Ukiah Daily Journal from Ukiah, California on June 10, 1998 · Page 4
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Ukiah Daily Journal from Ukiah, California · Page 4

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Ukiah, California
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Wednesday, June 10, 1998
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Page 4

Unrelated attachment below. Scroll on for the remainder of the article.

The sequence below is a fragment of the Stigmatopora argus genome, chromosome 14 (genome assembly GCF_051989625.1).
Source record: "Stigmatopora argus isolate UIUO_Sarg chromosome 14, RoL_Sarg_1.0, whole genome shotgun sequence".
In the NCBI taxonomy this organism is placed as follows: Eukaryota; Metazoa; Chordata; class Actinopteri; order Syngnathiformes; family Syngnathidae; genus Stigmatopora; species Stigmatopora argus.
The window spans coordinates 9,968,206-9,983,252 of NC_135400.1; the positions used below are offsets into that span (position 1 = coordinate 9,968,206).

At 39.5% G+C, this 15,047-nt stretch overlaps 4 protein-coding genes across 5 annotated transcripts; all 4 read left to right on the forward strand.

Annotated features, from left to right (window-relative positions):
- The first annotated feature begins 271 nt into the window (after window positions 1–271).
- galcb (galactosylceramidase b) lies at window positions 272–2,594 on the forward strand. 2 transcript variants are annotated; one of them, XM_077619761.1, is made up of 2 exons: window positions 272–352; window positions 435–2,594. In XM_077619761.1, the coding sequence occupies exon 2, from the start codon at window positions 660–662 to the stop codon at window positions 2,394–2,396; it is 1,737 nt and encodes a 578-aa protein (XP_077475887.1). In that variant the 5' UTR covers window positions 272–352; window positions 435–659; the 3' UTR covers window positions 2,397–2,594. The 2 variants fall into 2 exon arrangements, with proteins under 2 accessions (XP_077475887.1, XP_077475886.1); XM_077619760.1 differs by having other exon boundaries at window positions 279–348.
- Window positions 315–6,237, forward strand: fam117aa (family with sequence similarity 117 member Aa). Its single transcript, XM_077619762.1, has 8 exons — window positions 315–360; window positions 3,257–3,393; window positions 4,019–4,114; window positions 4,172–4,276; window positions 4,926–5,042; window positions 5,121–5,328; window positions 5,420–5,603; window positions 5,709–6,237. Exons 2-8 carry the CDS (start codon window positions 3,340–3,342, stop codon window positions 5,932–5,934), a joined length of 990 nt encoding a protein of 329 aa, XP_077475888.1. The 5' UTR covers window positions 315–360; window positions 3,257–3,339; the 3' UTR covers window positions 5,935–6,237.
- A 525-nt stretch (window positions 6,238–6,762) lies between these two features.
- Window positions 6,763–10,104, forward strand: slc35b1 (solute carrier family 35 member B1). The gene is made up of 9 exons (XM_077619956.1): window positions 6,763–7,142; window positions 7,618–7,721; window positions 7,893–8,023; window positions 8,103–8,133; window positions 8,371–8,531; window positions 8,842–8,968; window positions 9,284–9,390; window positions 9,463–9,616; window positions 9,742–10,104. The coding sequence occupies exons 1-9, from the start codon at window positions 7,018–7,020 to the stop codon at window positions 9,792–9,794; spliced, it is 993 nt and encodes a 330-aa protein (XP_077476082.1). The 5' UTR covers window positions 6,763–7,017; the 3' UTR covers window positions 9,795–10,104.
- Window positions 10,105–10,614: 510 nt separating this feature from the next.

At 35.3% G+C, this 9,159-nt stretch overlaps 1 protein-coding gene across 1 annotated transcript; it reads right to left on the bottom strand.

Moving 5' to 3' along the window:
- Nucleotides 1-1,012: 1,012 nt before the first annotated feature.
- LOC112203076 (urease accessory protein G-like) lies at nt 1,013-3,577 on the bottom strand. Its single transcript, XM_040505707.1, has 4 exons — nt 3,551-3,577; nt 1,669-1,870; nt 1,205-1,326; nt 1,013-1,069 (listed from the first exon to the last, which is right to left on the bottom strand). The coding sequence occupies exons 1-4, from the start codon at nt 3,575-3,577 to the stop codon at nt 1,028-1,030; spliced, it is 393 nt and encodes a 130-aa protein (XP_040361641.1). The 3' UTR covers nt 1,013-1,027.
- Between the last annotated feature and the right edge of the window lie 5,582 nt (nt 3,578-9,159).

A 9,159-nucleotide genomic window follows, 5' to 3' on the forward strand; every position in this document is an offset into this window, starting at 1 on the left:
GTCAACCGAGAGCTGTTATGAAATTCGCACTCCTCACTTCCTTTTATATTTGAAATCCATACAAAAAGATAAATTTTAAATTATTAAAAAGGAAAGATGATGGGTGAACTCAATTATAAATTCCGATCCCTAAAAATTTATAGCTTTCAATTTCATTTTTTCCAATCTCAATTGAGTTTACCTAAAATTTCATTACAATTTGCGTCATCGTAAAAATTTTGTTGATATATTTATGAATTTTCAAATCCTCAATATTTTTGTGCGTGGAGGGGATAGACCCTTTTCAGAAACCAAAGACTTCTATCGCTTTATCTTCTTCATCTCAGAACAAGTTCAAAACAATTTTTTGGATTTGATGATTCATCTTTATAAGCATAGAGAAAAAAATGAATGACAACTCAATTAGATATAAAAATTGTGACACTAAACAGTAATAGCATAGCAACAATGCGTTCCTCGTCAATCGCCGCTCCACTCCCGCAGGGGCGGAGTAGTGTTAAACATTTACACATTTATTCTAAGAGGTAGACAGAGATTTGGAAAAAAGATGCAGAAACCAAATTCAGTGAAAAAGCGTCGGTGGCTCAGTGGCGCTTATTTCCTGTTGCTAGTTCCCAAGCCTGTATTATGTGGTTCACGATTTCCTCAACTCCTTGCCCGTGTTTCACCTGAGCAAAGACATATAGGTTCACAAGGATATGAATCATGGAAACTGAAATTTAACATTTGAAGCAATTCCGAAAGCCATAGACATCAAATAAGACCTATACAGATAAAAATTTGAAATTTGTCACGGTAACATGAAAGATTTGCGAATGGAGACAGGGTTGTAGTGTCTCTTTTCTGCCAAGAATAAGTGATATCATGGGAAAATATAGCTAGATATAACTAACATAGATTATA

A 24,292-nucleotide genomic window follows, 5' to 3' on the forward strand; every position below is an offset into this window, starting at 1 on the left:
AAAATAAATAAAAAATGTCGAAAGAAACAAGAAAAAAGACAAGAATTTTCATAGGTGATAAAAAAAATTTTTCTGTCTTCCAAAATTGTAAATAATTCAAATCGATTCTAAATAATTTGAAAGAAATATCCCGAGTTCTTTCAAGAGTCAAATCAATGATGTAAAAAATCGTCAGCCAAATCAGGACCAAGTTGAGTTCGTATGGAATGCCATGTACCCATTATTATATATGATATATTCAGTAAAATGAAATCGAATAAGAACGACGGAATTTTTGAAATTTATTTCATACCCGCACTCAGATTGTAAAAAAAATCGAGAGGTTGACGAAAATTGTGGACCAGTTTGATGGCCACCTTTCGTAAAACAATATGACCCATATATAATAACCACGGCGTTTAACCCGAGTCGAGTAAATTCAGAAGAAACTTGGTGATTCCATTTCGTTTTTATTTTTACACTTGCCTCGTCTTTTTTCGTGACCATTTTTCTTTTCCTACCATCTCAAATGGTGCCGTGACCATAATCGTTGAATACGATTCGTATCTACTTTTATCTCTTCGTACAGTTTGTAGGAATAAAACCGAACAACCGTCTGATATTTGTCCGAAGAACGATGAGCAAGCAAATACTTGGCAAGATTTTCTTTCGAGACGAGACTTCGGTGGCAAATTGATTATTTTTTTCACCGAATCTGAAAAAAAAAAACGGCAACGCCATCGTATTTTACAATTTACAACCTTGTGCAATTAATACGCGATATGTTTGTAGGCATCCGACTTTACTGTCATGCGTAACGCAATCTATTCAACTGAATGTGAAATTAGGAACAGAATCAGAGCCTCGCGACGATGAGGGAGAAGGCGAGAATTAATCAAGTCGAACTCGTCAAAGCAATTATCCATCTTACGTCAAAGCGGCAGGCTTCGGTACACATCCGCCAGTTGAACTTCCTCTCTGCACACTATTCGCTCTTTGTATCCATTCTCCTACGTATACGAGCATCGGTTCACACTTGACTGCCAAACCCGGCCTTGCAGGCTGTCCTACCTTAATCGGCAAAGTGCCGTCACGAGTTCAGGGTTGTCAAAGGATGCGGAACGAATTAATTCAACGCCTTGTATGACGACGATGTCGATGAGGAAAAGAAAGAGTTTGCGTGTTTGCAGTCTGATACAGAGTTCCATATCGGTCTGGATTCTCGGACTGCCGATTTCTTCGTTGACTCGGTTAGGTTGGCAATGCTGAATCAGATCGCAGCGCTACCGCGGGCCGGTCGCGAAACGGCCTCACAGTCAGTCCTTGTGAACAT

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A-4 Forum THE UKIAH DAILY JOURNAL WEDNESDAY, JUNE 10. 1998 K.C. Meadows, editor, 468-3526 LOCALLY OPERATED MEMBER DONREY MEDIA GROUP Donald W. Reynolds, Founder Ukiah Daily ourna/ (USPS 646-920) Dennis Wilson, Publisher K.C. Meadows - Editor Janet Noe • Advertising Manager Vic Martinez - Production Manager Yvonne Ben - Office Manager Ken BoM - Circulation Manager Mtmb«f AudH Burtau _ ,„ , Of Circulation* CalHomla Nmrapapw Pubntrnra Association OTHER OPINIONS from around the nation The Sacramento Bee Presidio's plight The next few months will reveal whether the Presidio in San Francisco evolves into one of the world's great urban parks, a yuppie paradise, a mini-tenement town or just another squabble for San Franciscans. The Presidio' has received the best and worst treatment from Congress. In 1972, San Francisco Rep. Phillip Burton sponsored legislation creating an urban national park that included land next to the Presidio, which was an Army base at the time. Burton showed foresight by slipping into the bill a provision that allowed for transfer of the Presidio . to the National Park Service when it was no longer needed for military purposes. That happened in 1994. It was bad timing for San Franciscans in Washington, which was in the midst of the Republican revolution. Neither the powerful Burton, who died in 1983, nor the Democratic Party • were any match for those in Congress who saw the Presidio as a potential money drain. Unable to secure a better deal, San Francisco's Rep. Nancy Pelosi struggled to pass a bill that required the Presidio to pay for itself through a trust that would manage the property. The Presidio Trust has outlined some ways to make ends meet. It has suggested tearing down the surplus Letterman and Public Health Service hospitals and seeking development ideas from bidders. Some San Franciscans are unfairly expecting the Presidio Trust to help solve the city's shortage of affordable housing. On the city's ballot is a measure backed by Mayor Willie Brown to ensure that the Presidio's 500-unit Wherry housing complex remains affordable. To succeed in finding the right mix of monies from private sources while meeting public needs, the Presidio Trust must look beyond the circus of San Francisco politics. This is, after all, a national park. The Modesto Bee Making UC system more accessible A reasonable step toward making the University of California system more accessible to all students is under consideration by university regents. The plan by UC admissions officials would make the top 4 percent of students from each public high school in the state eligible for admission to one of the UC's eight campuses. The plan would not make a significant impact on the racial diversity at UC; computer simulations show African-American and Hispanic students combined would increase from 11 percent to 12 percent. It would, however, take a positive step toward making the state's most selective university system more accessible to students of all backgrounds who work hard to achieve despite discouraging surroundings. Under the current system, a clear advantage is given to students who attend suburban schools with rich offerings of honors courses. Students taking such courses can achieve grade-point averages well above 4.0. Students at high-performing suburban schools are also more likely to get coaching for college admissions tests, along with peer and faculty motivation to seek admission. The 4 percent plan, along with other proposed changes in admissions criteria — such as elimination of extra grade points for honors courses and including 'plus' and 'minus' grades in grade-point calculations — would make up for some of these inequities. It also would restore some credibility to the notion that in California, students who work hard and aim high are given an equal chance to compete at the top. Looking for information To the Editor: In the past, the Ukiah Daily Journal carried a directory of community clubs and organizations. I had gotten so use to seeing it there that a year and a half ago when I decided to join the local Toastmasters Club to work on my public speaking skills,,! looked in the paper to find the day and time of their meetings and lo to my surprise it was no longer there. So I turned to the Yellow Pages and did find out through an 800 number that the Ukiah Toastmasters meets on Friday mornings at the American Savings Bank at Gobbi and S^State St. at 6:30 am. When did this wonderful Directory disappear and why? I miss it and imagine other people do too. I love the way me UDJ keeps me informed! about things going on in my community. There have been many times that people have asked me how I've known about things going on in town and I've told them "I read it in the Journal." I know you have done some wonderful special issues profiling Women in Business on a yearly basis. I'm wondering if you would have any interest in doing an issue featuring Community Organizations (maybe you have a_nd I missed it)? There are so many ^dnderful things going on in town such as ToaSlmasters, the Saturday Afternoon Club, the Redwood Valley Outdoor Education Project, to name a few. I'm sure your readers would leam much from such a special issue. I would also like to know if there currently is any directory of Community Organizations in existence. I noticed on the computer at the library that when you select the option for Community Resources you get a wonderful directory of organizations in Sonoma County. I was told by the reference librarian, Pat Hunt, that Sonoma County Library received a grant that allowed them to put this together. Any grant writers or donors out there interested in making this happen in Mendocino County? Please call me if you are interested in such a project at 462-6570. Karen Poplawski Ukiah Editor's note: There was indeed such a listing in the Daily Journal a few years back. It was discontinued because the organizations listed often forgot to tell us when a meeting time orfflace or their phone number changed. Consequently the listing was often in error and we felt it was no longer a service to our readers. Nonetheless we are considering reinstituting it. The only other similar listing we know of is kept by the Ukiah Chamber of Commerce. City paving questioned To the Editor: * I recently observed Smith Street between Dora and Spring being paved. The condition of this street compared to some other streets in this city is excellent. How about paving Perkins Street between State and Orchard streets? These streets have constant traffic, Smith Street does not. When I drive down these streets it sounds like my car is going to fall apart. Whoever in the City of Ukiah is making these brainless decisions is a disgrace to our community and should be replaced with someone who will make intelligent decisions for the good of the community. Kelly Swanson Ukiah Farmers not to blame Al Gore's GoverATf\ent -Simlification Initiative OLD: Request For £Vow a candidate to facilitate O f his OLD'."Making a contribution IP a political party for the purpose of strengthening democracy tVough party -b u ildii\g activities." President BiU Clinton: The White House, 1600 Pennsylvania Ave., Washington, D.C. 20500; (202) 456-1111, FAX (202)456-2461. Governor Pete Wilson: State Capitol, Sacramento, 95814. (916) 445-2841; FAX (916)4454633. Sen. Barbara Boxer: U.S. Senate, Washington, D.C. 20510; (202)224-3553; San Francisco, (415) 403-0100. Sen. Dianne Feinstein: U.S. Senate, Washington, D.C. 20510. (202)224-3841; San Francisco (415) 536-6868. Congressman Frank Riggs: 1st District, 1714 Longworth House Office Building, Washington, D.C. 20515. (202) 225-3311; Fax (202)225-3403. Field representative in Napa, Pam Simpson, 1700 Second St., Suite 378, Napa, 94559. Phone 254,7308. E-mail repriggs@hr.nouse.gov. MEW:' SKakedown." OLD: Passive Voice! NEW. Active Voice A CON-TRI-SU-T/ON 0UD-DHIST GREAT-LV CoN-TW-BU-TED HEAVM-UV AMP KNOW WHAT THEY Dip TO THE INTI-BET... To the Editor: Regarding water quality problems on the Garcia Thank YOU River Watershed: A friend called me and said she had heard on the radio - "that the farmers had been given a year to clean up their mess!," and she asked, "Is this pesticides?" I answered, "No, this is silt that has gotten into the river and is thought to be damaging to the fish habitat!" It would seem that some wise guys out there are bad mouthing the farmers and the loggers! Perhaps a sock full of cow manure in their big blabby mouths might be good for what ails them! Let us be real about this problem, which has more to do with logging than with farming. For instance, I can well remember when Windsor and Novato were the size that Manchester is now; Santa Rosa was far smaller than now, and the Sea Ranch was still sheep pasture. Now all of that country is chock full of big wooden houses and stores and parking lots. Whom can you really blame but high finance? And - how many of the farmers and loggers do you find living in these big expensive places - that used the lumber that caused the problem? As to the deterioration of the salmon numbers, there could be other causes than silt - such as the protected status of sea lion and of the river otter, which have twice cleaned out our own stocked trout ponds and, so, discontinued our private fishery. Also piedators are the large numbers of outside fishermen and renters. Dorothy Halliday Point Arena Thank you To the Editor: All the staff, clients and administration of the County Public Health Department's Division of Alcohol and Other Drug Programs would like to express our gratitude to the Ukiah merchants who helped to make our recent graduation a beautiful, tasty and successful event: Albertson's Food Center, Carl's Jr, the Coffee Critic, the Garden Bakery, Lucky Distributors, McDonalds, Oak Valley Nursery, Rain Forest Fantasy Florists, Schatz' Bakery and Seltzer Realty. Thank You! Leslie Kirkpatrick Mendocino County Public Health Department Alcohol and Other Drug Programs gratefulness toward those of you who have offered your time, means, and talent. We thank our church', our neighbors, Ukiah Unified employees, Mendocino College employees, and the many members of this community. . ' Acts of kindness and support too numerous to mention have been extended toward our family by a community who truly knows the meaning of compassion. This is what makes this community such a wonderful place in which to live, one in which our children want to remain, and one that Sean truly loved. You have all left an" indelible mark in our hearts. Darwin and Nina Richardson Family Ukiah Thank you To the Editor: Because of the continued commitment to the children in our community by the Ukiah Daily Journal and the Savings Back of Mendocino Coun, ty, we have,once again been able to recognize over 400 students whp have been selected during the past year as Students of the Month and who will also become our Students of the Year. Through the generosity of both the Ukiah Daily Journal and Savings Bank of Mendocino, we were able to hold our Students of the Month reception at the Ukiah High School on Wednesday, June 3, and were able to honor those students for their hard work and dedication. Ukiah Unified School District also wishes to thank Doug Adams of Skate City, Dave Stacy of Carl's Jr., and Michelle Leoni of Ukiah Speedway for their participation in this program. It is the efforts of these sponsors in our community that have enabled the school district to meet the needs of our children, and we thank them sincerely for their involvement and encouragement of our students. Kimberly M. Logan, Ed.D. Superintendent Ukiah To the Editor: Our family would like to take this opportunity to The Daily Journal welcomes letters (o the editor. Only letters that include pxnn»<!<! nnr sinrf-rp oratihirlf tn the- I Tldah anH cur- a Ie 8 ible signature, return address and phone number will be considered. express our sincere grauruoe 10 me UKian ana sur- Shorteri concisc | ellers win be givcn p £ ference and names will no , be rounding Community for the many acts Of kindness withheld for any reason. All letters are subject to editing. and compassion shown us since the death of our son, Sean Richardson. Words cannot express our ' R0 - Bo * ™>These girls say no to sex, yes to excellence Ukiah Daily Journal's email :address is: udj@saber.net. It's cool. That's what I've failed to convey adequately in previous articles about the phenomenon called Best Friends. To get the feel for just how hip and fun this group is, you have to picture staid Constitution Hall in Washington, D.C. — home of the prim Daughters of the American Revolution. This is the site from which Marian Anderson, the great black contralto, was famously excluded by the DAR in 1939, prompting Eleanor Roosevelt to resign from the organization and arrange for Anderson to hold her concert on the steps of the Lincoln Memorial. The DAR has of course dramatically changed since then, but the Hall itself continues to look and feel stiff and formal. At least, it feels that way empty. Enter several hundred participants in the Best Friends program, and you've got pulsing, vibrating, get-up-and- dance energy. At the close of every school year, Best Friends, an abstinence program for young girls founded and run by Elayne Bennett, holds its "Recognition Ceremony." It's a chance for the girls to show off what they've learned and reconfirm what they stand for, and for outsiders to get a peek at the good it is always possible to do in this world. These girls are not supposed to be so happy and upbeat about their lives. Read the news stories about the schools they attend and the neighborhoods they live in, and you will despair. Bennett's great insight, over 11 years ago, was that while many people deplored sexual promiscuity, drugs and violence among the young, no one Mona Cha Mona Charen was teaching them how to avoid these things. The enlightened attitude of "experts" was that teenage sexual activity was as natural and inescapable as chicken pox (and about as benign). Members of the establishment responded by handing out condoms and covering their eyes. The Best Friends approach is a little different. You should see these girls, ages 9 through 18, in their blue and pink T-shirts and baseball caps, rocking to the beat of the Best Friends theme song and shouting "NO!" to the question "What do you say to sex and drugs?" Through Best Friends, they've learned that boyfriends who demand sex as the price of sticking around are not worth having and that a girl who makes good decisions has the power to become a dignified young lady. They are also learning to respect the power of hard work, study-and the pursuit of excellence. Thanks to an original donation by Bill Bennett (Elayne's husband) and subsequent generosity by many others, Best Friends now has a thriving college scholarship recipient was introduced at Constitution Hall, the girls went wild - particularly for the young lady who had achieved a 4.0 grade point average. You would have thought they were cheering a sports star. ; Each participant in the Best Friends program gets at least 110 hours a year of guidance (frorn adult mentors), health and fitness information, dance classes and choral singing. It's a continuing challenge for the Best Friends directors to find music with acceptable lyrics for the girls to sing and dance to. For that reason, but also because so many of the girls are black, Best Friends has lately introduced classical jazz - a musical form as unknown to them as Baroque. They know rap, rock and roll, rhythm and blues, and hip hop, but the rich American tradition of jazz - one of the great fusions of African and Western traditions - is new to them. So it sends a bit of a thrill down the spine to watch these girls swing to "Blue Skies" and "Accentuate the Positive." Those are fitting theme songs for a program that achieves such spectacular results. The pregnancy rate among Best Friends girls is 1.1 percent. For comparable girls in the District of Columbia public schools, the rate is 26 percent. As Maria Bennett, a ninth-grader from Washington, D.C., and one of the essay-contest award winners put it, "As I keep the Best Friends message of self-respect, self-restraint and doing the right thing in the forefront of my mind, I know I will accomplish my goals and become the woman I aspire to be." Because of this program, we can have the same confidence for thousands of girls around the nation. ^